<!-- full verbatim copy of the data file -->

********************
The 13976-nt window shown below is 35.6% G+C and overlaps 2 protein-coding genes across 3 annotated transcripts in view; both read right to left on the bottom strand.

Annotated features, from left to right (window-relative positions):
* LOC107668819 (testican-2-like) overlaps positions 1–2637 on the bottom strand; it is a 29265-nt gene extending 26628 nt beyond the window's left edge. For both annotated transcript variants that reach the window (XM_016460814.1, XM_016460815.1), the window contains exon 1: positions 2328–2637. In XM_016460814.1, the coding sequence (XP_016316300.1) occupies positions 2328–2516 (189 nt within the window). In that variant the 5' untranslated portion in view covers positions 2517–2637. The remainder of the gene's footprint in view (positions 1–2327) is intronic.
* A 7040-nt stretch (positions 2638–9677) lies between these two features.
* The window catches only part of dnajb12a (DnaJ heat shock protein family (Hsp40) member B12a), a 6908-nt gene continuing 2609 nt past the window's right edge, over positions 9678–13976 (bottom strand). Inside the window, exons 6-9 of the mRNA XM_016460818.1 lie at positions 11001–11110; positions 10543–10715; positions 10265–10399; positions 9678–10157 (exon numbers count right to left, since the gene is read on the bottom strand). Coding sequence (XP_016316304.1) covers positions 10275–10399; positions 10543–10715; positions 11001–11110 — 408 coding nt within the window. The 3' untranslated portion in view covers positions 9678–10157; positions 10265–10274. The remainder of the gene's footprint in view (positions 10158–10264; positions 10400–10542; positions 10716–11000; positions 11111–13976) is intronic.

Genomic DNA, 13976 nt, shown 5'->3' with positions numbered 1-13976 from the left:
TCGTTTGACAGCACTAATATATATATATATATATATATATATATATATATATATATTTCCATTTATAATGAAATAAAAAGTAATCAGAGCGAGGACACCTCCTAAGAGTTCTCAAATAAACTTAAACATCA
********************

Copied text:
The 13976-nt window shown below is 35.6% G+C and overlaps 2 protein-coding genes across 3 annotated transcripts in view; both read right to left on the bottom strand.

Annotated features, from left to right (window-relative positions):
* LOC107668819 (testican-2-like) overlaps positions 1–2637 on the bottom strand; it is a 29265-nt gene extending 26628 nt beyond the window's left edge. For both annotated transcript variants that reach the window (XM_016460814.1, XM_016460815.1), the window contains exon 1: positions 2328–2637. In XM_016460814.1, the coding sequence (XP_016316300.1) occupies positions 2328–2516 (189 nt within the window). In that variant the 5' untranslated portion in view covers positions 2517–2637. The remainder of the gene's footprint in view (positions 1–2327) is intronic.
* A 7040-nt stretch (positions 2638–9677) lies between these two features.
* The window catches only part of dnajb12a (DnaJ heat shock protein family (Hsp40) member B12a), a 6908-nt gene continuing 2609 nt past the window's right edge, over positions 9678–13976 (bottom strand). Inside the window, exons 6-9 of the mRNA XM_016460818.1 lie at positions 11001–11110; positions 10543–10715; positions 10265–10399; positions 9678–10157 (exon numbers count right to left, since the gene is read on the bottom strand). Coding sequence (XP_016316304.1) covers positions 10275–10399; positions 10543–10715; positions 11001–11110 — 408 coding nt within the window. The 3' untranslated portion in view covers positions 9678–10157; positions 10265–10274. The remainder of the gene's footprint in view (positions 10158–10264; positions 10400–10542; positions 10716–11000; positions 11111–13976) is intronic.

Genomic DNA, 13976 nt, shown 5'->3' with positions numbered 1-13976 from the left:
TCGTTTGACAGCACTAATATATATATATATATATATATATATATATATATATATATTTCCATTTATAATGAAATAAAAAGTAATCAGAGCGAGGACACCTCCTAAGAGTTCTCAAATAAACTTAAACATCA